Question: help to do genome assembly
0
gravatar for walid.cbs
9 months ago by
walid.cbs0
Tunisia
walid.cbs0 wrote:

I prepare genomic shotgun libraries for sequencing using Single Molecule Real Time (SMRT) sequencing platform produced by PacBio (20X coverage of PacBio reads) coupled with sequencing on Illumina platform (30X coverage of Illumina Miseq 250bp reads).The obtained data will be used to perform a de novo hybrid assembly by combining both Illumina and PacBio reads to generate accurate draft assemblies of plant genome (with estimated size of 350 Mbp).

1- What types of assembler I should use?
2-A computer equipped with 320 RAM, 3TB hard disc and 2 x Xeon 2680v2 is it sufficient to analyze the results of sequencing and to make a hybrid assembly?

ADD COMMENTlink modified 9 months ago by h.mon21k • written 9 months ago by walid.cbs0
2

The best method to figure out question 1 is probably to search for papers which did something similar, there should be plenty. Combining long reads with short reads is typically called a 'hybrid assembly'.

ADD REPLYlink modified 9 months ago • written 9 months ago by WouterDeCoster35k

Thanks for your reply you recommend a paid software such as CLC assemble or free software as ALLPATHS-LG are satisfied to do this type of hybrid assembly

For my second question, do you have any idea about the characteristics requested in the workstation to made a hybrid assembly?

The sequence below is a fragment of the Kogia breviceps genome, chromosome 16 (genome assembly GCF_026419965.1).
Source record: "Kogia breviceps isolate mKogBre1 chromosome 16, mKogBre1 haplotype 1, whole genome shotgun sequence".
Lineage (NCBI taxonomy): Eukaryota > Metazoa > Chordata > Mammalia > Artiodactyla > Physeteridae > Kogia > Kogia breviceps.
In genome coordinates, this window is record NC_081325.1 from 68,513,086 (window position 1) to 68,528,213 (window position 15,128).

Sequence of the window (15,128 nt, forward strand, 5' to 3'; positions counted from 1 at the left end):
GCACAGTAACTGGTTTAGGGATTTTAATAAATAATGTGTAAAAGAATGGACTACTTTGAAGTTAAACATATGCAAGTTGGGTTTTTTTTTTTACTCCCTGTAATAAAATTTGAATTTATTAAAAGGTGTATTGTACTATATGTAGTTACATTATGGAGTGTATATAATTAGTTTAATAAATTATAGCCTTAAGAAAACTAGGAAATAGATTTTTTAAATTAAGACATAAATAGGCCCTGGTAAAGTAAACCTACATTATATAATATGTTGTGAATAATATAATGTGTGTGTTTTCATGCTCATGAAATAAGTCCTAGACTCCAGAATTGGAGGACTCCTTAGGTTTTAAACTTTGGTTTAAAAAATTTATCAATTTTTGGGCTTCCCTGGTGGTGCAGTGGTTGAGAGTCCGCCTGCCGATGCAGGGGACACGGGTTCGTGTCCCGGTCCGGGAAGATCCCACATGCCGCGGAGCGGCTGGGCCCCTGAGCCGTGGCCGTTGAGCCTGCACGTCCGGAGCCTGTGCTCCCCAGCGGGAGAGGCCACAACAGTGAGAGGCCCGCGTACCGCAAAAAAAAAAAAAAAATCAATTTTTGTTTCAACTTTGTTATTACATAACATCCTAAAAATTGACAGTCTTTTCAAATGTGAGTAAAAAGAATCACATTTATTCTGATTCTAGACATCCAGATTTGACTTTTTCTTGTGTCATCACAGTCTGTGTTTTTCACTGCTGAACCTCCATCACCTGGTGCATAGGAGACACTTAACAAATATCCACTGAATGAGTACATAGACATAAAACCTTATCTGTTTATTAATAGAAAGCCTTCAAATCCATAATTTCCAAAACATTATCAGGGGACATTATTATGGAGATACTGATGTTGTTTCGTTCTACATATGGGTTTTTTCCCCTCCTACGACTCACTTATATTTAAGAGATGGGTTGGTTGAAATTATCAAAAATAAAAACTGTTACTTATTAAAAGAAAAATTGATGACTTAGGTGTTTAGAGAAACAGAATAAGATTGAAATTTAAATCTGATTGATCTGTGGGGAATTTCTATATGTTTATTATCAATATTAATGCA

ADD REPLYlink written 9 months ago by walid.cbs0
2

Canu is one of the go-to long read assemblers. Googling for hybrid assembly quickly returned the following hybrid assembly pipeline:

https://nanoporetech.com/resource-centre/publications/hybrid-assembly-pipeline-released-using-canu-racon-and-pilon

I would guess that that workstation will be capable of running the assembly (provided you arent trying to do too many in parallel). Probably the thing that will impact you first is that 3 TB is not a lot of storage when it comes to large bioinformatics datasets. If you've just got short and long read data for a handful of genomes though I think you'll be fine.

ADD REPLYlink written 9 months ago by jrj.healey9.1k
1

There is definitely sufficient free software available which can handle this job. I'm not doing plant genomics, but I've seen quite some recent publications in which hybrid assembly is used for plants, combining short Illumina reads with long PacBio/Nanopore reads. There is no need to use commercial software.

ADD REPLYlink written 9 months ago by WouterDeCoster35k
1
gravatar for Rohit
9 months ago by
Rohit1.3k
European union
Rohit1.3k wrote:

If you do not have an access to a cluster for error correcting PacBio with Illumina, DBG2OLC should do a great job at hybrid assembly with your data stats. Tune the parameters according to your data, high heterozygosity leads to fragmentation apart from repeat content in assembling illumina-only unitigs for DBG2OLC, minia is recommended. You can later perform genome polishing with Pilon or Racon

ADD COMMENTlink written 9 months ago by Rohit1.3k
1
gravatar for h.mon
9 months ago by
h.mon21k
Brazil
h.mon21k wrote:

Allpaths-LG generally ranks well in papers comparing assemblies (e.g. Assemblathon 2), and it can perform hybrid assemblies.

The hardware requirements for assemblies is partly due to amount and type of sequencing, partly due to the program used for assembly, and partly due to genome characteristics (genome size, complexity, ploidy, heterozigozity, repeat content, and so on). It seems to me the hardware you have can handle your plant genome, but only performing the assembly will tell.

ADD COMMENTlink written 9 months ago by h.mon21k
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